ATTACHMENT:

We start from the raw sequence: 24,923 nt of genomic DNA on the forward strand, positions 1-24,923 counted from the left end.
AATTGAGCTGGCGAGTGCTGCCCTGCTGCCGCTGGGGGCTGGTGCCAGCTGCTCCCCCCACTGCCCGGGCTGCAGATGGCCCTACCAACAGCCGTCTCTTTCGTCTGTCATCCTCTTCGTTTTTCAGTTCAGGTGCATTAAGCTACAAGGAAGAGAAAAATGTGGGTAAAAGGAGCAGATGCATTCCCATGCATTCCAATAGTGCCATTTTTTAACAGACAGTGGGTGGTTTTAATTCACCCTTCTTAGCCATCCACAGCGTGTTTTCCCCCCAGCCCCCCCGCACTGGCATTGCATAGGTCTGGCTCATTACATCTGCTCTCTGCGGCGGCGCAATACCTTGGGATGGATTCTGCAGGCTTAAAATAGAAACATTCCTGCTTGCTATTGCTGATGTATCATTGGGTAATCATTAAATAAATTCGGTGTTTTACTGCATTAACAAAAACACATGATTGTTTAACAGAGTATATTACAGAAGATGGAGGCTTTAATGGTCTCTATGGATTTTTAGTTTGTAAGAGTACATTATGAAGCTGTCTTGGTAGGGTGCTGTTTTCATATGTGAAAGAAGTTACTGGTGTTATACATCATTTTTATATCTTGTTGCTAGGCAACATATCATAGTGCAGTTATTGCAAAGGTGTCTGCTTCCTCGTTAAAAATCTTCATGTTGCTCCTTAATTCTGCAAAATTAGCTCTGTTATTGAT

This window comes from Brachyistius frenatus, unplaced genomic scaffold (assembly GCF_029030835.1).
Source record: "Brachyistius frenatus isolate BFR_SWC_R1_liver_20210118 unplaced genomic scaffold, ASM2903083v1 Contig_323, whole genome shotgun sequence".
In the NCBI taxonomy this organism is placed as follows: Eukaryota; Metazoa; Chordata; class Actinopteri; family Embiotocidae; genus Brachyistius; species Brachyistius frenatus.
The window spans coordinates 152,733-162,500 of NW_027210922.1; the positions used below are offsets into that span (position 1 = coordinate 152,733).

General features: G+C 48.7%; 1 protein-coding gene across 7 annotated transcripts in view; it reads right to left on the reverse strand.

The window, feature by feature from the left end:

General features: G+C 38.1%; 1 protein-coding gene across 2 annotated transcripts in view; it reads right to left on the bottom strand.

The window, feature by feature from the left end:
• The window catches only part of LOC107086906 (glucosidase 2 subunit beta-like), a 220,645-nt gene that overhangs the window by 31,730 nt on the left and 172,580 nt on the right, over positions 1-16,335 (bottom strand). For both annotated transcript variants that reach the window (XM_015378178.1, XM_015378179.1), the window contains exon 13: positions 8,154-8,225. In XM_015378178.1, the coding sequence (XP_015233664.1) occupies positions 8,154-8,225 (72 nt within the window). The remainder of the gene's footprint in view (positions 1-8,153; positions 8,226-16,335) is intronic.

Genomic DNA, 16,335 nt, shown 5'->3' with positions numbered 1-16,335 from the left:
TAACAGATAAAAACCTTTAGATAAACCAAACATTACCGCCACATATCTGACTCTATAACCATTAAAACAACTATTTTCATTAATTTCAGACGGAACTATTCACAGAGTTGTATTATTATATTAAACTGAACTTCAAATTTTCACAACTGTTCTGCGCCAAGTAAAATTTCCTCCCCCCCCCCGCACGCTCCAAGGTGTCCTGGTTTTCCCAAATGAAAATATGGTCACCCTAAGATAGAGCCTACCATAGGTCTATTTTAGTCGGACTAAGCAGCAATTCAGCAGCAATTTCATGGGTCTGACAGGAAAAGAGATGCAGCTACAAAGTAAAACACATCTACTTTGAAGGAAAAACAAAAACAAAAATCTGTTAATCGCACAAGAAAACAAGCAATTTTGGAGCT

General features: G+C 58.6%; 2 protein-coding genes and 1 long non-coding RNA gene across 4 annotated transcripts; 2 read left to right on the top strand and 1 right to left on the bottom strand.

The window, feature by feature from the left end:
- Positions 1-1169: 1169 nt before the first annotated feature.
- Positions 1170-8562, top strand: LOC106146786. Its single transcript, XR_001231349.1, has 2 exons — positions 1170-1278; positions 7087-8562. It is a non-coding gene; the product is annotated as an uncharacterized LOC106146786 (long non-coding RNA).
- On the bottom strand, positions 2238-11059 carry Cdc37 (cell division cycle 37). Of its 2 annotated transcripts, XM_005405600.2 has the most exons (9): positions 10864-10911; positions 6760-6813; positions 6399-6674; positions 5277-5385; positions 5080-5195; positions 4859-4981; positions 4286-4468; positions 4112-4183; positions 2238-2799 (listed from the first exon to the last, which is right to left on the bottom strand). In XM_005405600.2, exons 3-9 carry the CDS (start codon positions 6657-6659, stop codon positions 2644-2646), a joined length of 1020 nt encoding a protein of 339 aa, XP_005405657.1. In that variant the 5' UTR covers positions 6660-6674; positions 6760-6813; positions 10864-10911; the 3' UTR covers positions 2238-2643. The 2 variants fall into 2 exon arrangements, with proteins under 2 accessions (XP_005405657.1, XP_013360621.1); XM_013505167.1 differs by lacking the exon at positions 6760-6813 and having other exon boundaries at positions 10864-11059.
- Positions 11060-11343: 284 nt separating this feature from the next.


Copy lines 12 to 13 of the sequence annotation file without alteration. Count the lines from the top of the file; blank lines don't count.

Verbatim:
Genomic DNA, 16,335 nt, shown 5'->3' with positions numbered 1-16,335 from the left:
TAACAGATAAAAACCTTTAGATAAACCAAACATTACCGCCACATATCTGACTCTATAACCATTAAAACAACTATTTTCATTAATTTCAGACGGAACTATTCACAGAGTTGTATTATTATATTAAACTGAACTTCAAATTTTCACAACTGTTCTGCGCCAAGTAAAATTTCCTCCCCCCCCCCGCACGCTCCAAGGTGTCCTGGTTTTCCCAAATGAAAATATGGTCACCCTAAGATAGAGCCTACCATAGGTCTATTTTAGTCGGACTAAGCAGCAATTCAGCAGCAATTTCATGGGTCTGACAGGAAAAGAGATGCAGCTACAAAGTAAAACACATCTACTTTGAAGGAAAAACAAAAACAAAAATCTGTTAATCGCACAAGAAAACAAGCAATTTTGGAGCT